NOMENCLATURE

Because there has been very little written about Canton discussing its many forms, the world of collectors-dealers-advertisers-auctioneers have developed multiple names for the same forms. We hope to clear up some of the confusion by not only adopting the most commonly used appellations but also by describing most forms by their shape and/or the name in standard use. In our Canton Museum Galleries we list some name variations for each object but not completely incorrect nomenclature we have seen.

Our blue and white Canton pattern is often confused with other blue and white designs: Nanking, Fitzhugh, generic export porcelain. Canton has the teahouse with scholar, bridge (no figure thereon), water, trees, birds and a rain cloud border.  Nanking is a very similar pattern but replaces the rain cloud border with a geometric, lattice like border with a spearhead design (also called daggers & dots) and there is a figure on the bridge. The decoration is often more finely done than on Canton. Very rarely a piece of Nanking is found in green. Fitzhugh has a 4 panel design each with flowers and a central medallion. Fitzhugh was produced in several colors but blue and white is the most common. Blue & white Export generally refers to pieces that do not fit into the 3 patterns just discussed. Occasionally Canton is missing one of its basic elements like the rain cloud border or it might have a figure on the bridge with a rain cloud border. Three "mixed pattern" pieces with deviations are shown in the Mixed Pattern Gallery and two are very rare. Below, left to right is an early simply decorated Canton luncheon plate, a Nanking luncheon plate (note the tiny figure on the bridge) and a Fitzhugh leaf dish. The second picture below shows a large finely decorated Canton Bulbous Vase on the left and a Fitzhugh vase on the right.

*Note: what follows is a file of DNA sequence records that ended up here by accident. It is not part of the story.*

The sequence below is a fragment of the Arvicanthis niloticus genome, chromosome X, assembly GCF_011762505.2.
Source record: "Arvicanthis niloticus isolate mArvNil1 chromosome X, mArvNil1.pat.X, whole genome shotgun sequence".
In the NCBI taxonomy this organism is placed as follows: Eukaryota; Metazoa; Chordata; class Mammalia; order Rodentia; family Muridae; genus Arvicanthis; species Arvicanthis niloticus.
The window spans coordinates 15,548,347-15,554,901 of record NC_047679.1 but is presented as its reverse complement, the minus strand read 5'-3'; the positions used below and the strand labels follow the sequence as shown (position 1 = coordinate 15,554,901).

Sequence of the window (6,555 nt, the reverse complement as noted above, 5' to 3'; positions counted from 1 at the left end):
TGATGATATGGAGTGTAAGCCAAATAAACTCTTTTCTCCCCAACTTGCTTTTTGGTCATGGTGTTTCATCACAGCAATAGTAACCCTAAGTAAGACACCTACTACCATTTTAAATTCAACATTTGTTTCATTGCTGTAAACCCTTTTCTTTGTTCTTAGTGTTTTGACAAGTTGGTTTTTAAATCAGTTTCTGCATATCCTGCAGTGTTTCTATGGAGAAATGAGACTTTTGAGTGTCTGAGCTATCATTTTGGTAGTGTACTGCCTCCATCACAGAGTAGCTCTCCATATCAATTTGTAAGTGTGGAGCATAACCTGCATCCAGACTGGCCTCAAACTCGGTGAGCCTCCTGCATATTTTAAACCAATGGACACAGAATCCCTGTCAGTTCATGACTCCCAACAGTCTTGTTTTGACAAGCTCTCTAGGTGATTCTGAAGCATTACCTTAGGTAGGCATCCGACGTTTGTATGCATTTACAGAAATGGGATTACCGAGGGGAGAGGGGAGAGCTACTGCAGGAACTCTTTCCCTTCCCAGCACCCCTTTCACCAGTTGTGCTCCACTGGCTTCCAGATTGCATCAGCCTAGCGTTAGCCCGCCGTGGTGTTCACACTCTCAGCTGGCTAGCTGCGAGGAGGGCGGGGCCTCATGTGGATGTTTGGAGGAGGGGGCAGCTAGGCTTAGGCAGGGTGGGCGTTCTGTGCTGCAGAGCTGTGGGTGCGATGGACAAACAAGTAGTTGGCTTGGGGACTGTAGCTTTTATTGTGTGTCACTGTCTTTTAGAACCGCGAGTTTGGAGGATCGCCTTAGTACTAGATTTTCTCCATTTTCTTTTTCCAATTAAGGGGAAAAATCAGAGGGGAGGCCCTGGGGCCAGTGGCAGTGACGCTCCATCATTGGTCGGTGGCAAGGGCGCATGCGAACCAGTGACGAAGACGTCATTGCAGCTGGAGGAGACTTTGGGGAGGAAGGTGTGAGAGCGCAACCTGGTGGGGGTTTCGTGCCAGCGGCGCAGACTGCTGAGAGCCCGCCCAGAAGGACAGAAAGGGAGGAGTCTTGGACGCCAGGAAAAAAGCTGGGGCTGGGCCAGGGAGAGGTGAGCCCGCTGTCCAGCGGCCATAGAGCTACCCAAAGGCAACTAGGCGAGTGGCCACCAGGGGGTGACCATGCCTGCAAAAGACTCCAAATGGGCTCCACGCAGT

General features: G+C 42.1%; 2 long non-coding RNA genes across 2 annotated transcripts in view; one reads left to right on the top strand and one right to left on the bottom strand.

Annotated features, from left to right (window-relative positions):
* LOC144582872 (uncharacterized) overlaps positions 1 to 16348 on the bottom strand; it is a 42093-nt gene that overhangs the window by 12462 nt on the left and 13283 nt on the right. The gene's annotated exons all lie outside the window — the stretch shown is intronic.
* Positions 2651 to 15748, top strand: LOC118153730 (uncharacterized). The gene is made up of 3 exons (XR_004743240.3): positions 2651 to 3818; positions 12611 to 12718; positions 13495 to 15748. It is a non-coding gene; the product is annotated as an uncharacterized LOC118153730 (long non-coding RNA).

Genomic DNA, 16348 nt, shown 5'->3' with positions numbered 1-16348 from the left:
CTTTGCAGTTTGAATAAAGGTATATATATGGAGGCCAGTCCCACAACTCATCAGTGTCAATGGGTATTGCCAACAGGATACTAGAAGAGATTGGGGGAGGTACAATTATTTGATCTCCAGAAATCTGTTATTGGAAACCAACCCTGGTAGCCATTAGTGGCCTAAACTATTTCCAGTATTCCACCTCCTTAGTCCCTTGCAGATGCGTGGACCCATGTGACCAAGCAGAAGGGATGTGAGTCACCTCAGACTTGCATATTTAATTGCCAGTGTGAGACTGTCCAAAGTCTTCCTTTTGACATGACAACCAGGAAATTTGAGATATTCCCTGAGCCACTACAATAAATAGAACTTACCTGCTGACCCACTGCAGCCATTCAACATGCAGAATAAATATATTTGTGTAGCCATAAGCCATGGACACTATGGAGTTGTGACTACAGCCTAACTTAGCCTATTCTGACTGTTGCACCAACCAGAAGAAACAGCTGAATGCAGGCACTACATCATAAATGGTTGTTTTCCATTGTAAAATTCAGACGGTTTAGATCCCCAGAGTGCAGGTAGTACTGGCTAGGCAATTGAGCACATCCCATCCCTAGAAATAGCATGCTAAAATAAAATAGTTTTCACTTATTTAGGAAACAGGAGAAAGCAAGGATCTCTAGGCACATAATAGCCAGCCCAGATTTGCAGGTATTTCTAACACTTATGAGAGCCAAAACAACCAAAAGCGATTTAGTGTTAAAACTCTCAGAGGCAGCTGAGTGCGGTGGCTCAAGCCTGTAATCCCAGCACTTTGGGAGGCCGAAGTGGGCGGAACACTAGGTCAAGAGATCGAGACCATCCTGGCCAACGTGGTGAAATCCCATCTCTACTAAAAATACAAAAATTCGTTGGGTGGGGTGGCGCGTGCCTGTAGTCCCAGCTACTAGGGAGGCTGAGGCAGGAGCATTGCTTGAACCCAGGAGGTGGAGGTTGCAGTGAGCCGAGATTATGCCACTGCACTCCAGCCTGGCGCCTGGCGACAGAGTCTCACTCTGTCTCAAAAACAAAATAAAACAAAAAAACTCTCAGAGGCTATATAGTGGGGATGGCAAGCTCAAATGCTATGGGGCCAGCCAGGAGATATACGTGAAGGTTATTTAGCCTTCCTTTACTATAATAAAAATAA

In the All Canton Forms Gallery you will often see a Campbell's Soup can to give some size perspective to the forms it is compared with. The can is 4" tall and 2 5/8" in diameter.

         

         

PRICE  GUIDE

A word about price estimates given for the following Canton forms.  First, an assumption is made that the item is in near perfect condition, i.e. there are no glaze frits, scratches, chips, cracks, repairs, incorrect tops or stands, missing parts and the cobalt blue is neither very light or very dark. Secondly, estimates do not take into consideration auction commissions, sales taxes or shipping expenses. Thirdly, purchasers should be aware that dealers who specialize in Chinese export porcelain generally ask higher prices for items than one might find on eBay, in dealer centers, or small antique shops.  You are paying extra for their expertise and honesty and if they do shows the high overhead they incur.  That said, we give price ranges for the forms based on their rarity. When purchasing pieces, if they are not in perfect condition, you should deduct small amounts for frits, scratching, small chips.  Small cracks, minor and well done repairs call for a medium size deduction. If the piece has through or star cracks, large chips, poor repairs or is missing its top or stand, a major reduction is in order. Buyers should realize that repairing Canton or trying to find replacement tops for major pieces is both quite expensive and hard to do. Often repairs on common forms will cost more than a piece is worth and you will still have a repaired piece.  Generally, it only pays to repair the scarcer forms. Of course, if an item has sentimental value then you might wish to have repairs done. Also, damaged pieces may just be used for display and not be bought as an investment or for practical use.

RARITY RATINGS

We also give a rarity rating to the different forms as follows: Unique (1 known), Very Rare (2-4 known), Rare (appears every year or two), Scarce (appears yearly), Common (generally available), Very Common (always available).

It is with some trepidation that we give price estimates and rarity ratings as there will always be differences of opinion among buyers and sellers, dealers and auctioneers. We just hope that our estimates will be of some help to our visitors.